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My wife has a severe imbalance problem, and has to go to the bathroom frequently. Because of her balance problem, she only gets out of bed for meals and to go to the potty chair beside the bed. While in bed, she insists on laying on her back, with a pretty small pillow. Lately she has been experiencing what she describes as "choking." I try to get her to lay on her side; she won't do it. I try more pillows, to be in a more of a sitting position; she won't do it. She probably is getting some phlegm in her throat, but she doesn't seem to be able to clear it. Instead, she calls me or wakes me up to go to the potty, where instead of "going" she sips some Gatorade. She is probably experiencing some early dementia problems. Is this "choking" something that is common? Any suggestions on what might help?

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She might have dysphagia my mom had it and is on meds.
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Reply to chestershaba
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>  She is probably experiencing some early dementia problems.

It's worse than that. What you are describing can definitely cause dementia and cause other kids of dementia to get worse (loss of O2 to the brain).

You apparently already know she has to sleep on her side or make her head almost vertical to her body, "but she won't do it", so you have to wake her to do it when she starts "choking."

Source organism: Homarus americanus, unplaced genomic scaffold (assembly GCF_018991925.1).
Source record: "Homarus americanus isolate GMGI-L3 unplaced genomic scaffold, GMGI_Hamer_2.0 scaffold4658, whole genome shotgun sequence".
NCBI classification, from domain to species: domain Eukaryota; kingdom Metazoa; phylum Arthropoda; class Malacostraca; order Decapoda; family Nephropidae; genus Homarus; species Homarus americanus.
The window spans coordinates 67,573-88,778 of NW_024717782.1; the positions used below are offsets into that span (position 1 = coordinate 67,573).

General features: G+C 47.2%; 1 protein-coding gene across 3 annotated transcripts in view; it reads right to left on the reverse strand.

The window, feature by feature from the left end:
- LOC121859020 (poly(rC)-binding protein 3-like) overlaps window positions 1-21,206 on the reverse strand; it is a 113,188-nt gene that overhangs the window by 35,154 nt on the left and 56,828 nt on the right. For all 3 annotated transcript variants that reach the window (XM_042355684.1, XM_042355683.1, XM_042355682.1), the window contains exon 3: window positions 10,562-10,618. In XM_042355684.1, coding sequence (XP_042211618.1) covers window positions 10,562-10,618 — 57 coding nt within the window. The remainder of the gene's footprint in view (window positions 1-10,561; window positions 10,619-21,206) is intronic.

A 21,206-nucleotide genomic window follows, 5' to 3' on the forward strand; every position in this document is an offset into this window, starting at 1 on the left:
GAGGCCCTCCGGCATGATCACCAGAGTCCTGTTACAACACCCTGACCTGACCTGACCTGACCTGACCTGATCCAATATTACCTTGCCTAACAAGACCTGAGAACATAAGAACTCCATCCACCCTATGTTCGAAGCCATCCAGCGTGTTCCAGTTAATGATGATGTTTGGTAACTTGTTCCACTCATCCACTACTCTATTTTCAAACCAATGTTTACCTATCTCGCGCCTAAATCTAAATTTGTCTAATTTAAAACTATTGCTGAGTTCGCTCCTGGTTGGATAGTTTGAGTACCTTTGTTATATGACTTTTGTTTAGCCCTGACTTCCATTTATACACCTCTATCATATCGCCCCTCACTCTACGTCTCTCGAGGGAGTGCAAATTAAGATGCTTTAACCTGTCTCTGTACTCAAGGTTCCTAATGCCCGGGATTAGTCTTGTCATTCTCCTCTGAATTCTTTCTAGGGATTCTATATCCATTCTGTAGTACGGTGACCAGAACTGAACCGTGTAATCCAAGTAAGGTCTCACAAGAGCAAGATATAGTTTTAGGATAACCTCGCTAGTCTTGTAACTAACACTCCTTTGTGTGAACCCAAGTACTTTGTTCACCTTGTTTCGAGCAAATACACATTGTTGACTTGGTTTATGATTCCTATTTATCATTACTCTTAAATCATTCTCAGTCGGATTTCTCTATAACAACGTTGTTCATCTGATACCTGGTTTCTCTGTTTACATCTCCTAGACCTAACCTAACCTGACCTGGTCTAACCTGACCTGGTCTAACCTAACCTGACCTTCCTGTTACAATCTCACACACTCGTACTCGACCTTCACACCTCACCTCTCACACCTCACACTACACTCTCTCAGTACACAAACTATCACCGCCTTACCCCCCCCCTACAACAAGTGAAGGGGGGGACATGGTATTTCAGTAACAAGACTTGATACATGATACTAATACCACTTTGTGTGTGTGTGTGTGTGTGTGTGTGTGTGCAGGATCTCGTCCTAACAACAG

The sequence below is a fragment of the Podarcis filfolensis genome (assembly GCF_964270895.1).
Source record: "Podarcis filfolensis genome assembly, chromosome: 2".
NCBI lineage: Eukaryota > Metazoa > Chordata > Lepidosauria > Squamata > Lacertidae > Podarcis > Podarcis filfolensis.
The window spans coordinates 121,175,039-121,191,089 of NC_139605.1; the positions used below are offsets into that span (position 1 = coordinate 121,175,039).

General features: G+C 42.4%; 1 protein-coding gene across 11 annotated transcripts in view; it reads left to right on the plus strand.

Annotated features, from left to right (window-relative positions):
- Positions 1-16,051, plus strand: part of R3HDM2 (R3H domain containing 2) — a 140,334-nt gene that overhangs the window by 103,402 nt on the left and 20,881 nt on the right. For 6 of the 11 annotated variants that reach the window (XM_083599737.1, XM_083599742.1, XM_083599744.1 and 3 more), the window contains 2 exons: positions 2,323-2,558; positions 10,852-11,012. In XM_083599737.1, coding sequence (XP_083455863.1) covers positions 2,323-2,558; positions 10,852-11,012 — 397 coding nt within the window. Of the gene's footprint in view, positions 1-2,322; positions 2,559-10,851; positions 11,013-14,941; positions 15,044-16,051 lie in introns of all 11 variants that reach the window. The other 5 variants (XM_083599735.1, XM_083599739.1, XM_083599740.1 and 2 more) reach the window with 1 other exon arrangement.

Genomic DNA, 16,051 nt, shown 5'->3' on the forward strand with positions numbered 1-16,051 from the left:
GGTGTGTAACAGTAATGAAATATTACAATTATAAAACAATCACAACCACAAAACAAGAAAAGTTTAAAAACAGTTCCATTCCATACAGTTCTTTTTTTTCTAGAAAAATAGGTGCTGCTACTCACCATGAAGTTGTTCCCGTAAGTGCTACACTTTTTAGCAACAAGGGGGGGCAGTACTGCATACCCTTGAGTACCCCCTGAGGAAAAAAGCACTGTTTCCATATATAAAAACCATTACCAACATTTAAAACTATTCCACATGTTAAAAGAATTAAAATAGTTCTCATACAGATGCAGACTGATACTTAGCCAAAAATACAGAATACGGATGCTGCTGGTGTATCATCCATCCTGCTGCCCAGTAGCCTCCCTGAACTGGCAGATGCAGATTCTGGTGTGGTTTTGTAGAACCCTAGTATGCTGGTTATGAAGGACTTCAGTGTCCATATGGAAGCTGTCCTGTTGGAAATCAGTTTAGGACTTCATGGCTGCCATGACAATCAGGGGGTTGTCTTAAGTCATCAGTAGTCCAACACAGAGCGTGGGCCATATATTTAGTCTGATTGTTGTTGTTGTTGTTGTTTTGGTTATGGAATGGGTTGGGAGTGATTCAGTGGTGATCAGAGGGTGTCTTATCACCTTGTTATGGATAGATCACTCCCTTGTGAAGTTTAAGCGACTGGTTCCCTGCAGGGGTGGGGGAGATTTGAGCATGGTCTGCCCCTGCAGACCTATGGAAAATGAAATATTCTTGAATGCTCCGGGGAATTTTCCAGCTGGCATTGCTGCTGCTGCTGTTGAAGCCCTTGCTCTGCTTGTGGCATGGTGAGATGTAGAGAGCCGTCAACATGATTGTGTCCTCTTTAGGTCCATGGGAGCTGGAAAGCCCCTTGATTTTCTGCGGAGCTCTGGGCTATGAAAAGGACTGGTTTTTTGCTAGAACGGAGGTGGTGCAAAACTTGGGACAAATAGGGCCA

Her doctor will know what to do and when she sees the sleep specialist ask them to prioritize something to prevent her from rolling over on her back over machines.
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OldDog4321: Imho, perhaps you can change to an alternate bed style, e.g. one where the head of the bed can be put in a raised position akin to a hospital bed. This may be an option for you as currently she refuses to use different and/or multiple pillows. However, I do see in your profile that your wife, Sweetie suffers from dementia. Prayers sent.
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Reply to Llamalover47
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My husband has vascular dementia, his last hospitalization was for aspiration pneumonia, in testing him they found swallowing liquids was a problem, now on thickeners for drinks, soft chewy foods not a problem, no straws,seems to be working. He had a barium swallow test, but he does get that little cough, especially, He could go all night, no cough and then suddenly anywhere give or take 5am he has this cough. It usually passes as he gets it up, raise the hospital bed head, but sometimes, I’ve given him via spoon full of honey and even used the Vicks and it works. Afraid he’ll choke on cough drops. They feel it is just another neurological decline of muscles. He can no longer stand, walk, completely incontenance and now we face this challenge, otherwise stable and we go forward each day.